Long-winded




5 May 2010

Uniform as Differentiator

(Many thanks to Ryan for the merit badge inspiration)

In high school I used every excuse imaginable to get a free pass out of Phys Ed. While I was hardly athletic, it wasn’t the actual activities that I dreaded (although lacrosse vigorously tested the limits of my hand-eye coordination)—it was the standard issue gold t-shirt and blue gym shorts I was mandated to wear for 53 minutes twice a week that made me loathe to participate. Ironic then, that as an adult, I later found myself developing a serious obsession with uniforms, particularly those in the service industry.

The first time I visited Balthazar, I was too distracted by the waitstaff’s uniforms to notice that my Gruyère omelette with herbs had grown cold. I watched, mesmerized, as crisp aprons floated by at eye-level—the striking contrast of white against black accentuating the servers’ tightly choreographed movements. Not long after, I happened upon a simple, single-pocketed apron from Costume National. And from there, my collection grew.

Uniforms occupy a unique place within culture, at once establishing the wearer’s authority and servility—to an institution, a country, a religious affiliation, A Cause. There’s something almost quaint about them; they recall the rigor, discipline, and formality of eras long gone. They signify training, specialization, and at times, rare talent. After all, an immaculate apron is only testament to a server’s ability to deftly maneuver a multitude of plates without so much as spilling a drop on himself. And in the company of similarly dressed allies, uniforms are an equalizer, emphasizing the collective over the individual, a shared purpose over solitary pursuits.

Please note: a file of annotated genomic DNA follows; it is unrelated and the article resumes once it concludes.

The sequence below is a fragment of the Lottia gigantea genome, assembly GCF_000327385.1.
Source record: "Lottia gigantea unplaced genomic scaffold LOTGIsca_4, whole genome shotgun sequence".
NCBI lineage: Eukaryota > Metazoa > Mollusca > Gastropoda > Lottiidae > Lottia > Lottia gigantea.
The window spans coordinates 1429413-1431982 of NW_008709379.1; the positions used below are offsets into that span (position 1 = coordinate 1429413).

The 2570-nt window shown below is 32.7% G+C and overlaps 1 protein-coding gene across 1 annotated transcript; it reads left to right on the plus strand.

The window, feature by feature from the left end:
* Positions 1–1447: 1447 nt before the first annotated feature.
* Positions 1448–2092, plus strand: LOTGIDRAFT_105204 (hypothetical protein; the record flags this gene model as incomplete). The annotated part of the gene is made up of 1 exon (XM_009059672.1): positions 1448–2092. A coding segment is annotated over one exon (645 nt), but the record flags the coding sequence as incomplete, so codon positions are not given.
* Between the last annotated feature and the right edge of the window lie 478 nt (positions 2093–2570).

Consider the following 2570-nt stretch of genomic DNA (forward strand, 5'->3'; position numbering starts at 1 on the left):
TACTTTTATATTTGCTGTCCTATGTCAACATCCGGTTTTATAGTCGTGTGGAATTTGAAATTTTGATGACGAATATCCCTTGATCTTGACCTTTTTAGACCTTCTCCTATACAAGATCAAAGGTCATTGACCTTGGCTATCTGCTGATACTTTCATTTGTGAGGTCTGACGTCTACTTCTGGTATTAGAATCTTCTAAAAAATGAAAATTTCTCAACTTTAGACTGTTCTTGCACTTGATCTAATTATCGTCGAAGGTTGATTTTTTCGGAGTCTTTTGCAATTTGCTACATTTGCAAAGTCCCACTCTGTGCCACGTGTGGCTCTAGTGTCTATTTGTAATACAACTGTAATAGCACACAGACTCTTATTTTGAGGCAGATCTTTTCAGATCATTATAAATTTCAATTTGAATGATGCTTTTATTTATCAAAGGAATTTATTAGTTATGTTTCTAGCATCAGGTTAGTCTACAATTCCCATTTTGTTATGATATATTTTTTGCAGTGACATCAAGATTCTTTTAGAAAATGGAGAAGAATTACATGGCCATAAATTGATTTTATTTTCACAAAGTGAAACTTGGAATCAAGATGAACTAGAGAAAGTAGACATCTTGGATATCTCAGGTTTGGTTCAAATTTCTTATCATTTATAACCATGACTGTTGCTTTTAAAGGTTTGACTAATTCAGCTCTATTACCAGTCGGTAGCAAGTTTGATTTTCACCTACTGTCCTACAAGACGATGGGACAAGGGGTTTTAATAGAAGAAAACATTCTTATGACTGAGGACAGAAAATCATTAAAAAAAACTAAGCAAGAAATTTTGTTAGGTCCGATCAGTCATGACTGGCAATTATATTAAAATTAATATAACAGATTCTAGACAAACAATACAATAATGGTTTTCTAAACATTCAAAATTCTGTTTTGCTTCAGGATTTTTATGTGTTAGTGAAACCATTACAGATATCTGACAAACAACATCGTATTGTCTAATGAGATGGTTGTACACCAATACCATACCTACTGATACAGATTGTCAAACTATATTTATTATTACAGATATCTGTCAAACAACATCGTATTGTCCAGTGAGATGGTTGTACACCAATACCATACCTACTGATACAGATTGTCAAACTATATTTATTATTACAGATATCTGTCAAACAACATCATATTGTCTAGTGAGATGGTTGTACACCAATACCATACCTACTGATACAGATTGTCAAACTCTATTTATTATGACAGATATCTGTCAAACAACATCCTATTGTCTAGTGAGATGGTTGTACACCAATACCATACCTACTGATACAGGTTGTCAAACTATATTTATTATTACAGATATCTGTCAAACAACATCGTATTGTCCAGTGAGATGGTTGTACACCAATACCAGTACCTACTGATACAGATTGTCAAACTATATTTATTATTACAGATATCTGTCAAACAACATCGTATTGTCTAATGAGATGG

But in today’s heterogeneity of Anything Goes where it concerns personal style, our closet doors open to reveal a multitude of personas, all of which can be tried on for size (and just as easily discarded) at a moment’s notice. Paradoxically, uniforms have managed to become a hallmark of distinction—even the most mundane qualifies as a legitimate Halloween costume. So when we say we love a man or woman in uniform, be it a team jersey, a pleated skirt, combat boots, or a doorman’s jacket—is it safe to assume that what we actually admire is the willingness to define oneself by occupation or beliefs, by wearing one’s values so explicitly on one’s sleeve?